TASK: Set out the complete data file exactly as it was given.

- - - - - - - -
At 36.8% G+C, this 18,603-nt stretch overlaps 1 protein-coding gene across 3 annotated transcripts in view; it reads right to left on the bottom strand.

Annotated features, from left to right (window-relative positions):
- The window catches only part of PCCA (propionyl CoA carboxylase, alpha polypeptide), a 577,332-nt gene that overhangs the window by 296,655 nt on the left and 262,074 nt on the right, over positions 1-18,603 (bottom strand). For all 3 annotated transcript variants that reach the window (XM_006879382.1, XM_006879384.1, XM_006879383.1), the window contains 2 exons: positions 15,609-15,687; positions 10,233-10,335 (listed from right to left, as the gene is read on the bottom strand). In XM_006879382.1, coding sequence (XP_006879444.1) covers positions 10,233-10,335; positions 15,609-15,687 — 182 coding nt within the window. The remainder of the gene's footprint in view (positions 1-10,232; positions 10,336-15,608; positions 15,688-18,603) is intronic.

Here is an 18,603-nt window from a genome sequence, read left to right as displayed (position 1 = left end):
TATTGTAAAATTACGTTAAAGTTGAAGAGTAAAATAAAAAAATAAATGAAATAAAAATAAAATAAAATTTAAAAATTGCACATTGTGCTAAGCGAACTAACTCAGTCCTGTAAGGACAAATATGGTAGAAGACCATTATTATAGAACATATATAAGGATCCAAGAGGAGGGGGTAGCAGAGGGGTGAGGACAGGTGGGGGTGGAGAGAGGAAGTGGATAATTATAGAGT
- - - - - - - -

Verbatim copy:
At 36.8% G+C, this 18,603-nt stretch overlaps 1 protein-coding gene across 3 annotated transcripts in view; it reads right to left on the bottom strand.

Annotated features, from left to right (window-relative positions):
- The window catches only part of PCCA (propionyl CoA carboxylase, alpha polypeptide), a 577,332-nt gene that overhangs the window by 296,655 nt on the left and 262,074 nt on the right, over positions 1-18,603 (bottom strand). For all 3 annotated transcript variants that reach the window (XM_006879382.1, XM_006879384.1, XM_006879383.1), the window contains 2 exons: positions 15,609-15,687; positions 10,233-10,335 (listed from right to left, as the gene is read on the bottom strand). In XM_006879382.1, coding sequence (XP_006879444.1) covers positions 10,233-10,335; positions 15,609-15,687 — 182 coding nt within the window. The remainder of the gene's footprint in view (positions 1-10,232; positions 10,336-15,608; positions 15,688-18,603) is intronic.

Here is an 18,603-nt window from a genome sequence, read left to right as displayed (position 1 = left end):
TATTGTAAAATTACGTTAAAGTTGAAGAGTAAAATAAAAAAATAAATGAAATAAAAATAAAATAAAATTTAAAAATTGCACATTGTGCTAAGCGAACTAACTCAGTCCTGTAAGGACAAATATGGTAGAAGACCATTATTATAGAACATATATAAGGATCCAAGAGGAGGGGGTAGCAGAGGGGTGAGGACAGGTGGGGGTGGAGAGAGGAAGTGGATAATTATAGAGT